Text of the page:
My Sunday column explained why the upcoming 2010 might be the most important for the Dolphins in a very long time.
Simply, in year No. 3 of the Parcells-Sparano-Ireland dynasty, the Dolphins need to turn the corner on one playoff season and one losing season. But unlike most other NFL offseasons, free agency will be an unpredictable exercise based on the likely uncapped year.
Free agency also might not offer the many opportunities to add young, prime-of-their-career talent it has been in the past.
So if the Dolphins are to make the significant jump from inconsistent and mediocre to good or very good, the draft must deliver the talent to do that with.
Well, the Dolphins will have plenty of arrows in their quiver to do damage in the draft.
They have nine picks assigned so far:
First round - #12 overall.
Second round - #11 in the round.
Third round - #9 in the round.
Fourth round - #12 in the round.
Fifth round -- None. Consideration to Kansas City for Tyler Thigpen.
Sixth round - #4 in the round (from Kansas City), # 5 in the round (from Washington) and #10 in the round (own).
Seventh round - #5 in the round (from Kansas City) and #12 in the round (own).
But I'm here to tell you the Dolphins should have at least one more pick. The compensatory picks will be awarded in March and the Dolphins are likely to score at least one pick based on their 2009 offseason losses.
You'll recall that last offseason the team lost three unrestricted free agents -- cornerback Andre' Goodman to the Denver Broncos, safety Renaldo Hill to the Denver Broncos and center Al Johnson to the New England Patriots.
The Dolphins signed three unrestricted free agents -- guard Joe Berger, center Jake Grove, and cornerback Eric Green.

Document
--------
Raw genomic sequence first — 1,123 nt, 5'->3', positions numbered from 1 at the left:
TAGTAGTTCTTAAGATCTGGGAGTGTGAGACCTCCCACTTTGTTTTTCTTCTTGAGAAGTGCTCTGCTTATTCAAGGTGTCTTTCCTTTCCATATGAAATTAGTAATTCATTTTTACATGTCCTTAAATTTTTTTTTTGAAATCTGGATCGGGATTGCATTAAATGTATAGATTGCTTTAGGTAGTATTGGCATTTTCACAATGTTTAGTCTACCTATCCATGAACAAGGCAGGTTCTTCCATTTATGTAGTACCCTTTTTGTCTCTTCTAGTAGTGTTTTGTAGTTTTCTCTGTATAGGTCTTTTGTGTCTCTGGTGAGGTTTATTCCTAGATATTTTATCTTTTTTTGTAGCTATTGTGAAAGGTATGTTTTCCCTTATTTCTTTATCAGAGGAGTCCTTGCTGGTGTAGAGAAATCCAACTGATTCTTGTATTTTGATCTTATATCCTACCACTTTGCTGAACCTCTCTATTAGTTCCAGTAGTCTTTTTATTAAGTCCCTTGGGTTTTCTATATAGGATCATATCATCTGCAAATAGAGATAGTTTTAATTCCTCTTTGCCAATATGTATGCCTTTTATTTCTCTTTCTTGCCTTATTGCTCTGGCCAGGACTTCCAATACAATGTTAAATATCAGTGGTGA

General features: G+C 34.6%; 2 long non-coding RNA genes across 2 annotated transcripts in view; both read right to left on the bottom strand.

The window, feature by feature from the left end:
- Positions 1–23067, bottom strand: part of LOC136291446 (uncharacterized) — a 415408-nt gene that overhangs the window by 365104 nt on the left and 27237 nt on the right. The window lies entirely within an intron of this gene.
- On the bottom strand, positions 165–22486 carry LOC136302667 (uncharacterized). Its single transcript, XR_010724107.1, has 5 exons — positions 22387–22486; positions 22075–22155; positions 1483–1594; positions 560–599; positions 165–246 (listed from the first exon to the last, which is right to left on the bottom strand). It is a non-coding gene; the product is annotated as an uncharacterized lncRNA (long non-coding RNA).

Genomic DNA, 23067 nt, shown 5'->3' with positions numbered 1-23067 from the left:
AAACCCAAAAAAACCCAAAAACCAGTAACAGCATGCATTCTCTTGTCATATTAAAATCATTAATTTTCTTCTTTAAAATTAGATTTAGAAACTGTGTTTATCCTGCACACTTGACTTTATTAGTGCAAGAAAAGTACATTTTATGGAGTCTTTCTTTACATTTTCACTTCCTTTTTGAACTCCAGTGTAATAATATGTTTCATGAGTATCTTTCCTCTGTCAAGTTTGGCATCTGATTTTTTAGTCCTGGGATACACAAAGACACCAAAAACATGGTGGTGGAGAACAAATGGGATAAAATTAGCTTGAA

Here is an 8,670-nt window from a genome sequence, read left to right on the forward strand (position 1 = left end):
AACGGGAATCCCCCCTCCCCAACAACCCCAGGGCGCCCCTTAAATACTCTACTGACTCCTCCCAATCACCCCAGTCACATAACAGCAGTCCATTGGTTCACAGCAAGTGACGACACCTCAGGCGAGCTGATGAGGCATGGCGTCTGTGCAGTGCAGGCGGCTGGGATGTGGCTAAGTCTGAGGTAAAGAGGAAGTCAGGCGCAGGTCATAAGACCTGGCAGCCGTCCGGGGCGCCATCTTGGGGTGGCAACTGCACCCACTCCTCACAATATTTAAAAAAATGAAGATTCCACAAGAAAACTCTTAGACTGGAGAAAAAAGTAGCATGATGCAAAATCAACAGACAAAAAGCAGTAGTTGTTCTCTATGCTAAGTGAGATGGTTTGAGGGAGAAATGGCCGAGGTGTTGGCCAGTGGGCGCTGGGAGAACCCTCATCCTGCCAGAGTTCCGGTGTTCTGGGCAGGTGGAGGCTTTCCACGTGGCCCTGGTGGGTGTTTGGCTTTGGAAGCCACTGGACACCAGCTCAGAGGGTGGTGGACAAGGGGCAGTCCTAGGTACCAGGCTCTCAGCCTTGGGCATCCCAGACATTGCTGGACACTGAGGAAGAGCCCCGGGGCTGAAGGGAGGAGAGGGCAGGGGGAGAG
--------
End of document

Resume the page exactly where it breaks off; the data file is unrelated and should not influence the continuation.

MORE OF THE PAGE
I cannot recite the exact NFL net gain-loss formula for unrestricted free agency, because I'm not that much of a dweeb, but suffice to say the Dolphins will be judged to have a net loss. And while they are not likely to gain anything as high as a third- or fourth-round pick via the compensatory process, they might pick up a fifth-rounder. We'll see.
(Before you go all nutty in the comments section saying I messed up because the Dolphins also signed Gibril Wilson and Jason Taylor, I remind you neither were unrestricted free agents. Both were released by their teams. Both were street free agents. Cameron Wake was also a street free agent as he wasn't even in the league the season before. The NFL does not weigh them in the gain-loss formula.)
Now, as to what the Dolphins do with their nine and perhaps 10 draft picks, I can tell you this:
Miami needs to do better, and certainly no worse, than last year as far as production from their rookies.
In 2009, the Dolphins got two starters out of the first two rounds. That's good despite the fact the first two rounds offered Miami three picks.
The Dolphins need to find starters in the first two rounds of 2010. And then they have to do better beyond that than they did in 2009.
You see, in 2009 only fourth-rounder Brian Hartline contributed to any substantial degree.
Third rounder Patrick Turner was a non-factor. Fifth-rounder John Nalbone was a non-factor. Fifth-rounder Chris Clemons was mostly a special teams player. Sixth-rounder Andrew Gardner was a non-factor. And seventh-rounder J.D. Folsom was a non-factor.
If the Dolphins can find three starters from the 2010 draft, coupled with perhaps one or two starters from free agency and some other avenue (trade?), we could be talking a significant improvement from 2009.
And that's what the Dolphins need.
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